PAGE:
• For all the talk we have of voting – Google got the +1 from us, by the way – votes in healthy communites should be rare. Discussion and consensus is the best way to move a project forward. Since the projects have technical goals, this can often be a simpler discussion: does the new code/feature/change make the product better or not? Vetoes should be rare; when they are made they must have a specific and defensible technical reason. Every Apache release must be voted +1 by at least three PMC members. This ensures that the source code released is done as an act of the project of the Foundation, and not as individuals. Releases may not be vetoed; if at least three PMC members vote +1, then we might as well let the public use the code!
  • Collaboration must be public, open, archived, and timely. That is: timely, meaning plenty of time for a sufficient part of the community to have a chance to comment. These rules are not negotiable. While in some cases this may seem to slow the speed of progress, using lists and allowing time is critical to ensure the whole community can participate in decisions. 72 hours is the minimum, it's often good to wait longer if there is a discussion ongoing.
  • Again, these guidelines ensure independence in our project governance and releases. “Hats” is a concept where people should explicitly state who they are representing at any particular time. PMC members should cast votes based on the merits within a project – while they may separately advocate for new ideas at the behest of their employer. It should be obvious to list readers who you are speaking on behalf of. Corporations or organizations are never given votes, made committers, members, or other positions at the ASF or at Apache projects. This ensures that all governance is by individuals – many of whom may be employed by various companies – but who also keep their Apache roles through job changes.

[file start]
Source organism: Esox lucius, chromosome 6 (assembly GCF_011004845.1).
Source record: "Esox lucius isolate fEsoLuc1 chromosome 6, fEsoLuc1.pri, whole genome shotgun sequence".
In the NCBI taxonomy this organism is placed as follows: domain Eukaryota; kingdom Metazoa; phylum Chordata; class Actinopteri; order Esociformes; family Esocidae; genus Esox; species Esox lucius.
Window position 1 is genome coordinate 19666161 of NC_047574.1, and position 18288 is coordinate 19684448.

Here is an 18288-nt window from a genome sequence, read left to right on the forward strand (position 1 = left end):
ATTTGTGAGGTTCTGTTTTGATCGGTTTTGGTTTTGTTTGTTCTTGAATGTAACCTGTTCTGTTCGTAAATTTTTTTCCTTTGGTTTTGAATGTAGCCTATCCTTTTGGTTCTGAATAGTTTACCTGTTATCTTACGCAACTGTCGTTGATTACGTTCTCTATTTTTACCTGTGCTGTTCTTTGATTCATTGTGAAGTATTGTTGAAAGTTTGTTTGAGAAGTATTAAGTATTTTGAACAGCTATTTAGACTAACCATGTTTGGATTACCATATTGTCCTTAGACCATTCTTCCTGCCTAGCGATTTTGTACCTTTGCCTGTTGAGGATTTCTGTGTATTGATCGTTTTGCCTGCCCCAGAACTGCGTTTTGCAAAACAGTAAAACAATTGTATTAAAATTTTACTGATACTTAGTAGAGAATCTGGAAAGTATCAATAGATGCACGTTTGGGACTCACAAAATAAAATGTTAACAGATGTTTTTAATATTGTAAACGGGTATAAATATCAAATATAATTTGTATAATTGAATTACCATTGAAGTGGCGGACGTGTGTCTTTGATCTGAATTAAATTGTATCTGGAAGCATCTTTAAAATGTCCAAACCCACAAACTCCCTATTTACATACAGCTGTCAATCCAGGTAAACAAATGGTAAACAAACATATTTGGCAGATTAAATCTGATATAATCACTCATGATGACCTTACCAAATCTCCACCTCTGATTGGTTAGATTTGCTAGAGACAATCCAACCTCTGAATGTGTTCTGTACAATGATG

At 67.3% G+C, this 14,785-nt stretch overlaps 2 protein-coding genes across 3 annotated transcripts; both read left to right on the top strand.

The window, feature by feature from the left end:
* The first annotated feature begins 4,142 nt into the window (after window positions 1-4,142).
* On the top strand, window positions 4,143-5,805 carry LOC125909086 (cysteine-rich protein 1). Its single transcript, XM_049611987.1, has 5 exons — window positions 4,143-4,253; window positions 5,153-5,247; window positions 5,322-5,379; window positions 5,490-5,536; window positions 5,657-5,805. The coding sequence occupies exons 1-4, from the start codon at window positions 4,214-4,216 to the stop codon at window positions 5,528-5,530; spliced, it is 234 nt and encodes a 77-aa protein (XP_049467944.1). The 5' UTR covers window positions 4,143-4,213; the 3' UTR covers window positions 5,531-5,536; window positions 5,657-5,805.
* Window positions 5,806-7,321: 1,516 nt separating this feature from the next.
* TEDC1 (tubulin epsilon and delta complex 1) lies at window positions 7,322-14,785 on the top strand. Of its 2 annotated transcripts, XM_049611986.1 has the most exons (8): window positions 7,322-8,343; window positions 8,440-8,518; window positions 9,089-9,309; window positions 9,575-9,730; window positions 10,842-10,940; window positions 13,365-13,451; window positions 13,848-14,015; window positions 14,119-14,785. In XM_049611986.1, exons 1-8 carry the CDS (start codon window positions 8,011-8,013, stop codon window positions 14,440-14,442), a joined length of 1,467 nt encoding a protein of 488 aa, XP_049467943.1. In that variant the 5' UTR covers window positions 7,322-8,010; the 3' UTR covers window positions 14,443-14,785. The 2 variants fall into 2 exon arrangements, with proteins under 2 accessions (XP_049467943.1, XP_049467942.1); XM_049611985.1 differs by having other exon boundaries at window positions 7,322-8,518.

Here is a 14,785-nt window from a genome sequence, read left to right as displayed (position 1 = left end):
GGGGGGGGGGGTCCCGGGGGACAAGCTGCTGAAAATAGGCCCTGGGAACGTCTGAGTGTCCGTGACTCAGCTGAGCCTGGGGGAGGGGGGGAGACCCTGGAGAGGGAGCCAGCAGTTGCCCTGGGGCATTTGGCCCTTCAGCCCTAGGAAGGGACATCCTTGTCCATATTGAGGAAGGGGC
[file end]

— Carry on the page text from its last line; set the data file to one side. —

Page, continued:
• For those wondering “but where's the code”, you're right – the Foundation itself doesn't really do much interesting to the outside world, other than providing a stable home. It's the Apache projects that do the work!
  • This is a great quote from today's press release by the ASF. We also have about a dozen past projects, and a number of other, non-code projects to assist with operations. Conferences committee, Community Development, and others are tasked to manage various operations like events and educating new contributors (Legal, Brand Management, Fundraising, and Marketing & Publicity are all officers, not PMCs)
  • Note that the Incubator operates as a PMC; that is it reports to the board on it's operations of mentoring and growing these new podling communities into Apache projects. Not all projects succeed. Failure is determined by community metrics – not technology choices. Note that failing to create an actual release can be a failure – code that can't be put together easily by end users is a requirement.
  • Any boxed up projects in the attic would be happy to have a new, fresh community come take them out. People are free to always fork the code. New communities – if they should appear – would likely go through the incubator to show they have sufficient diversity.
  • Apache does not have technical goals for it's projects, other than providing open source code for the public good. The Foundation exists to serve as a stable home for like-minded communities. Congratulations to the Apache OpenOffice podling on having it's 3.4 release of the previous code!
  • Apache does not pay for development on it's projects. If there isn't an interested community of people in the world already interested in coding a project then... it must not be an interesting project yet. Each Apache project is truly independent. While many share community members and norms / behaviors, some are very different, and social expectations may be different across projects.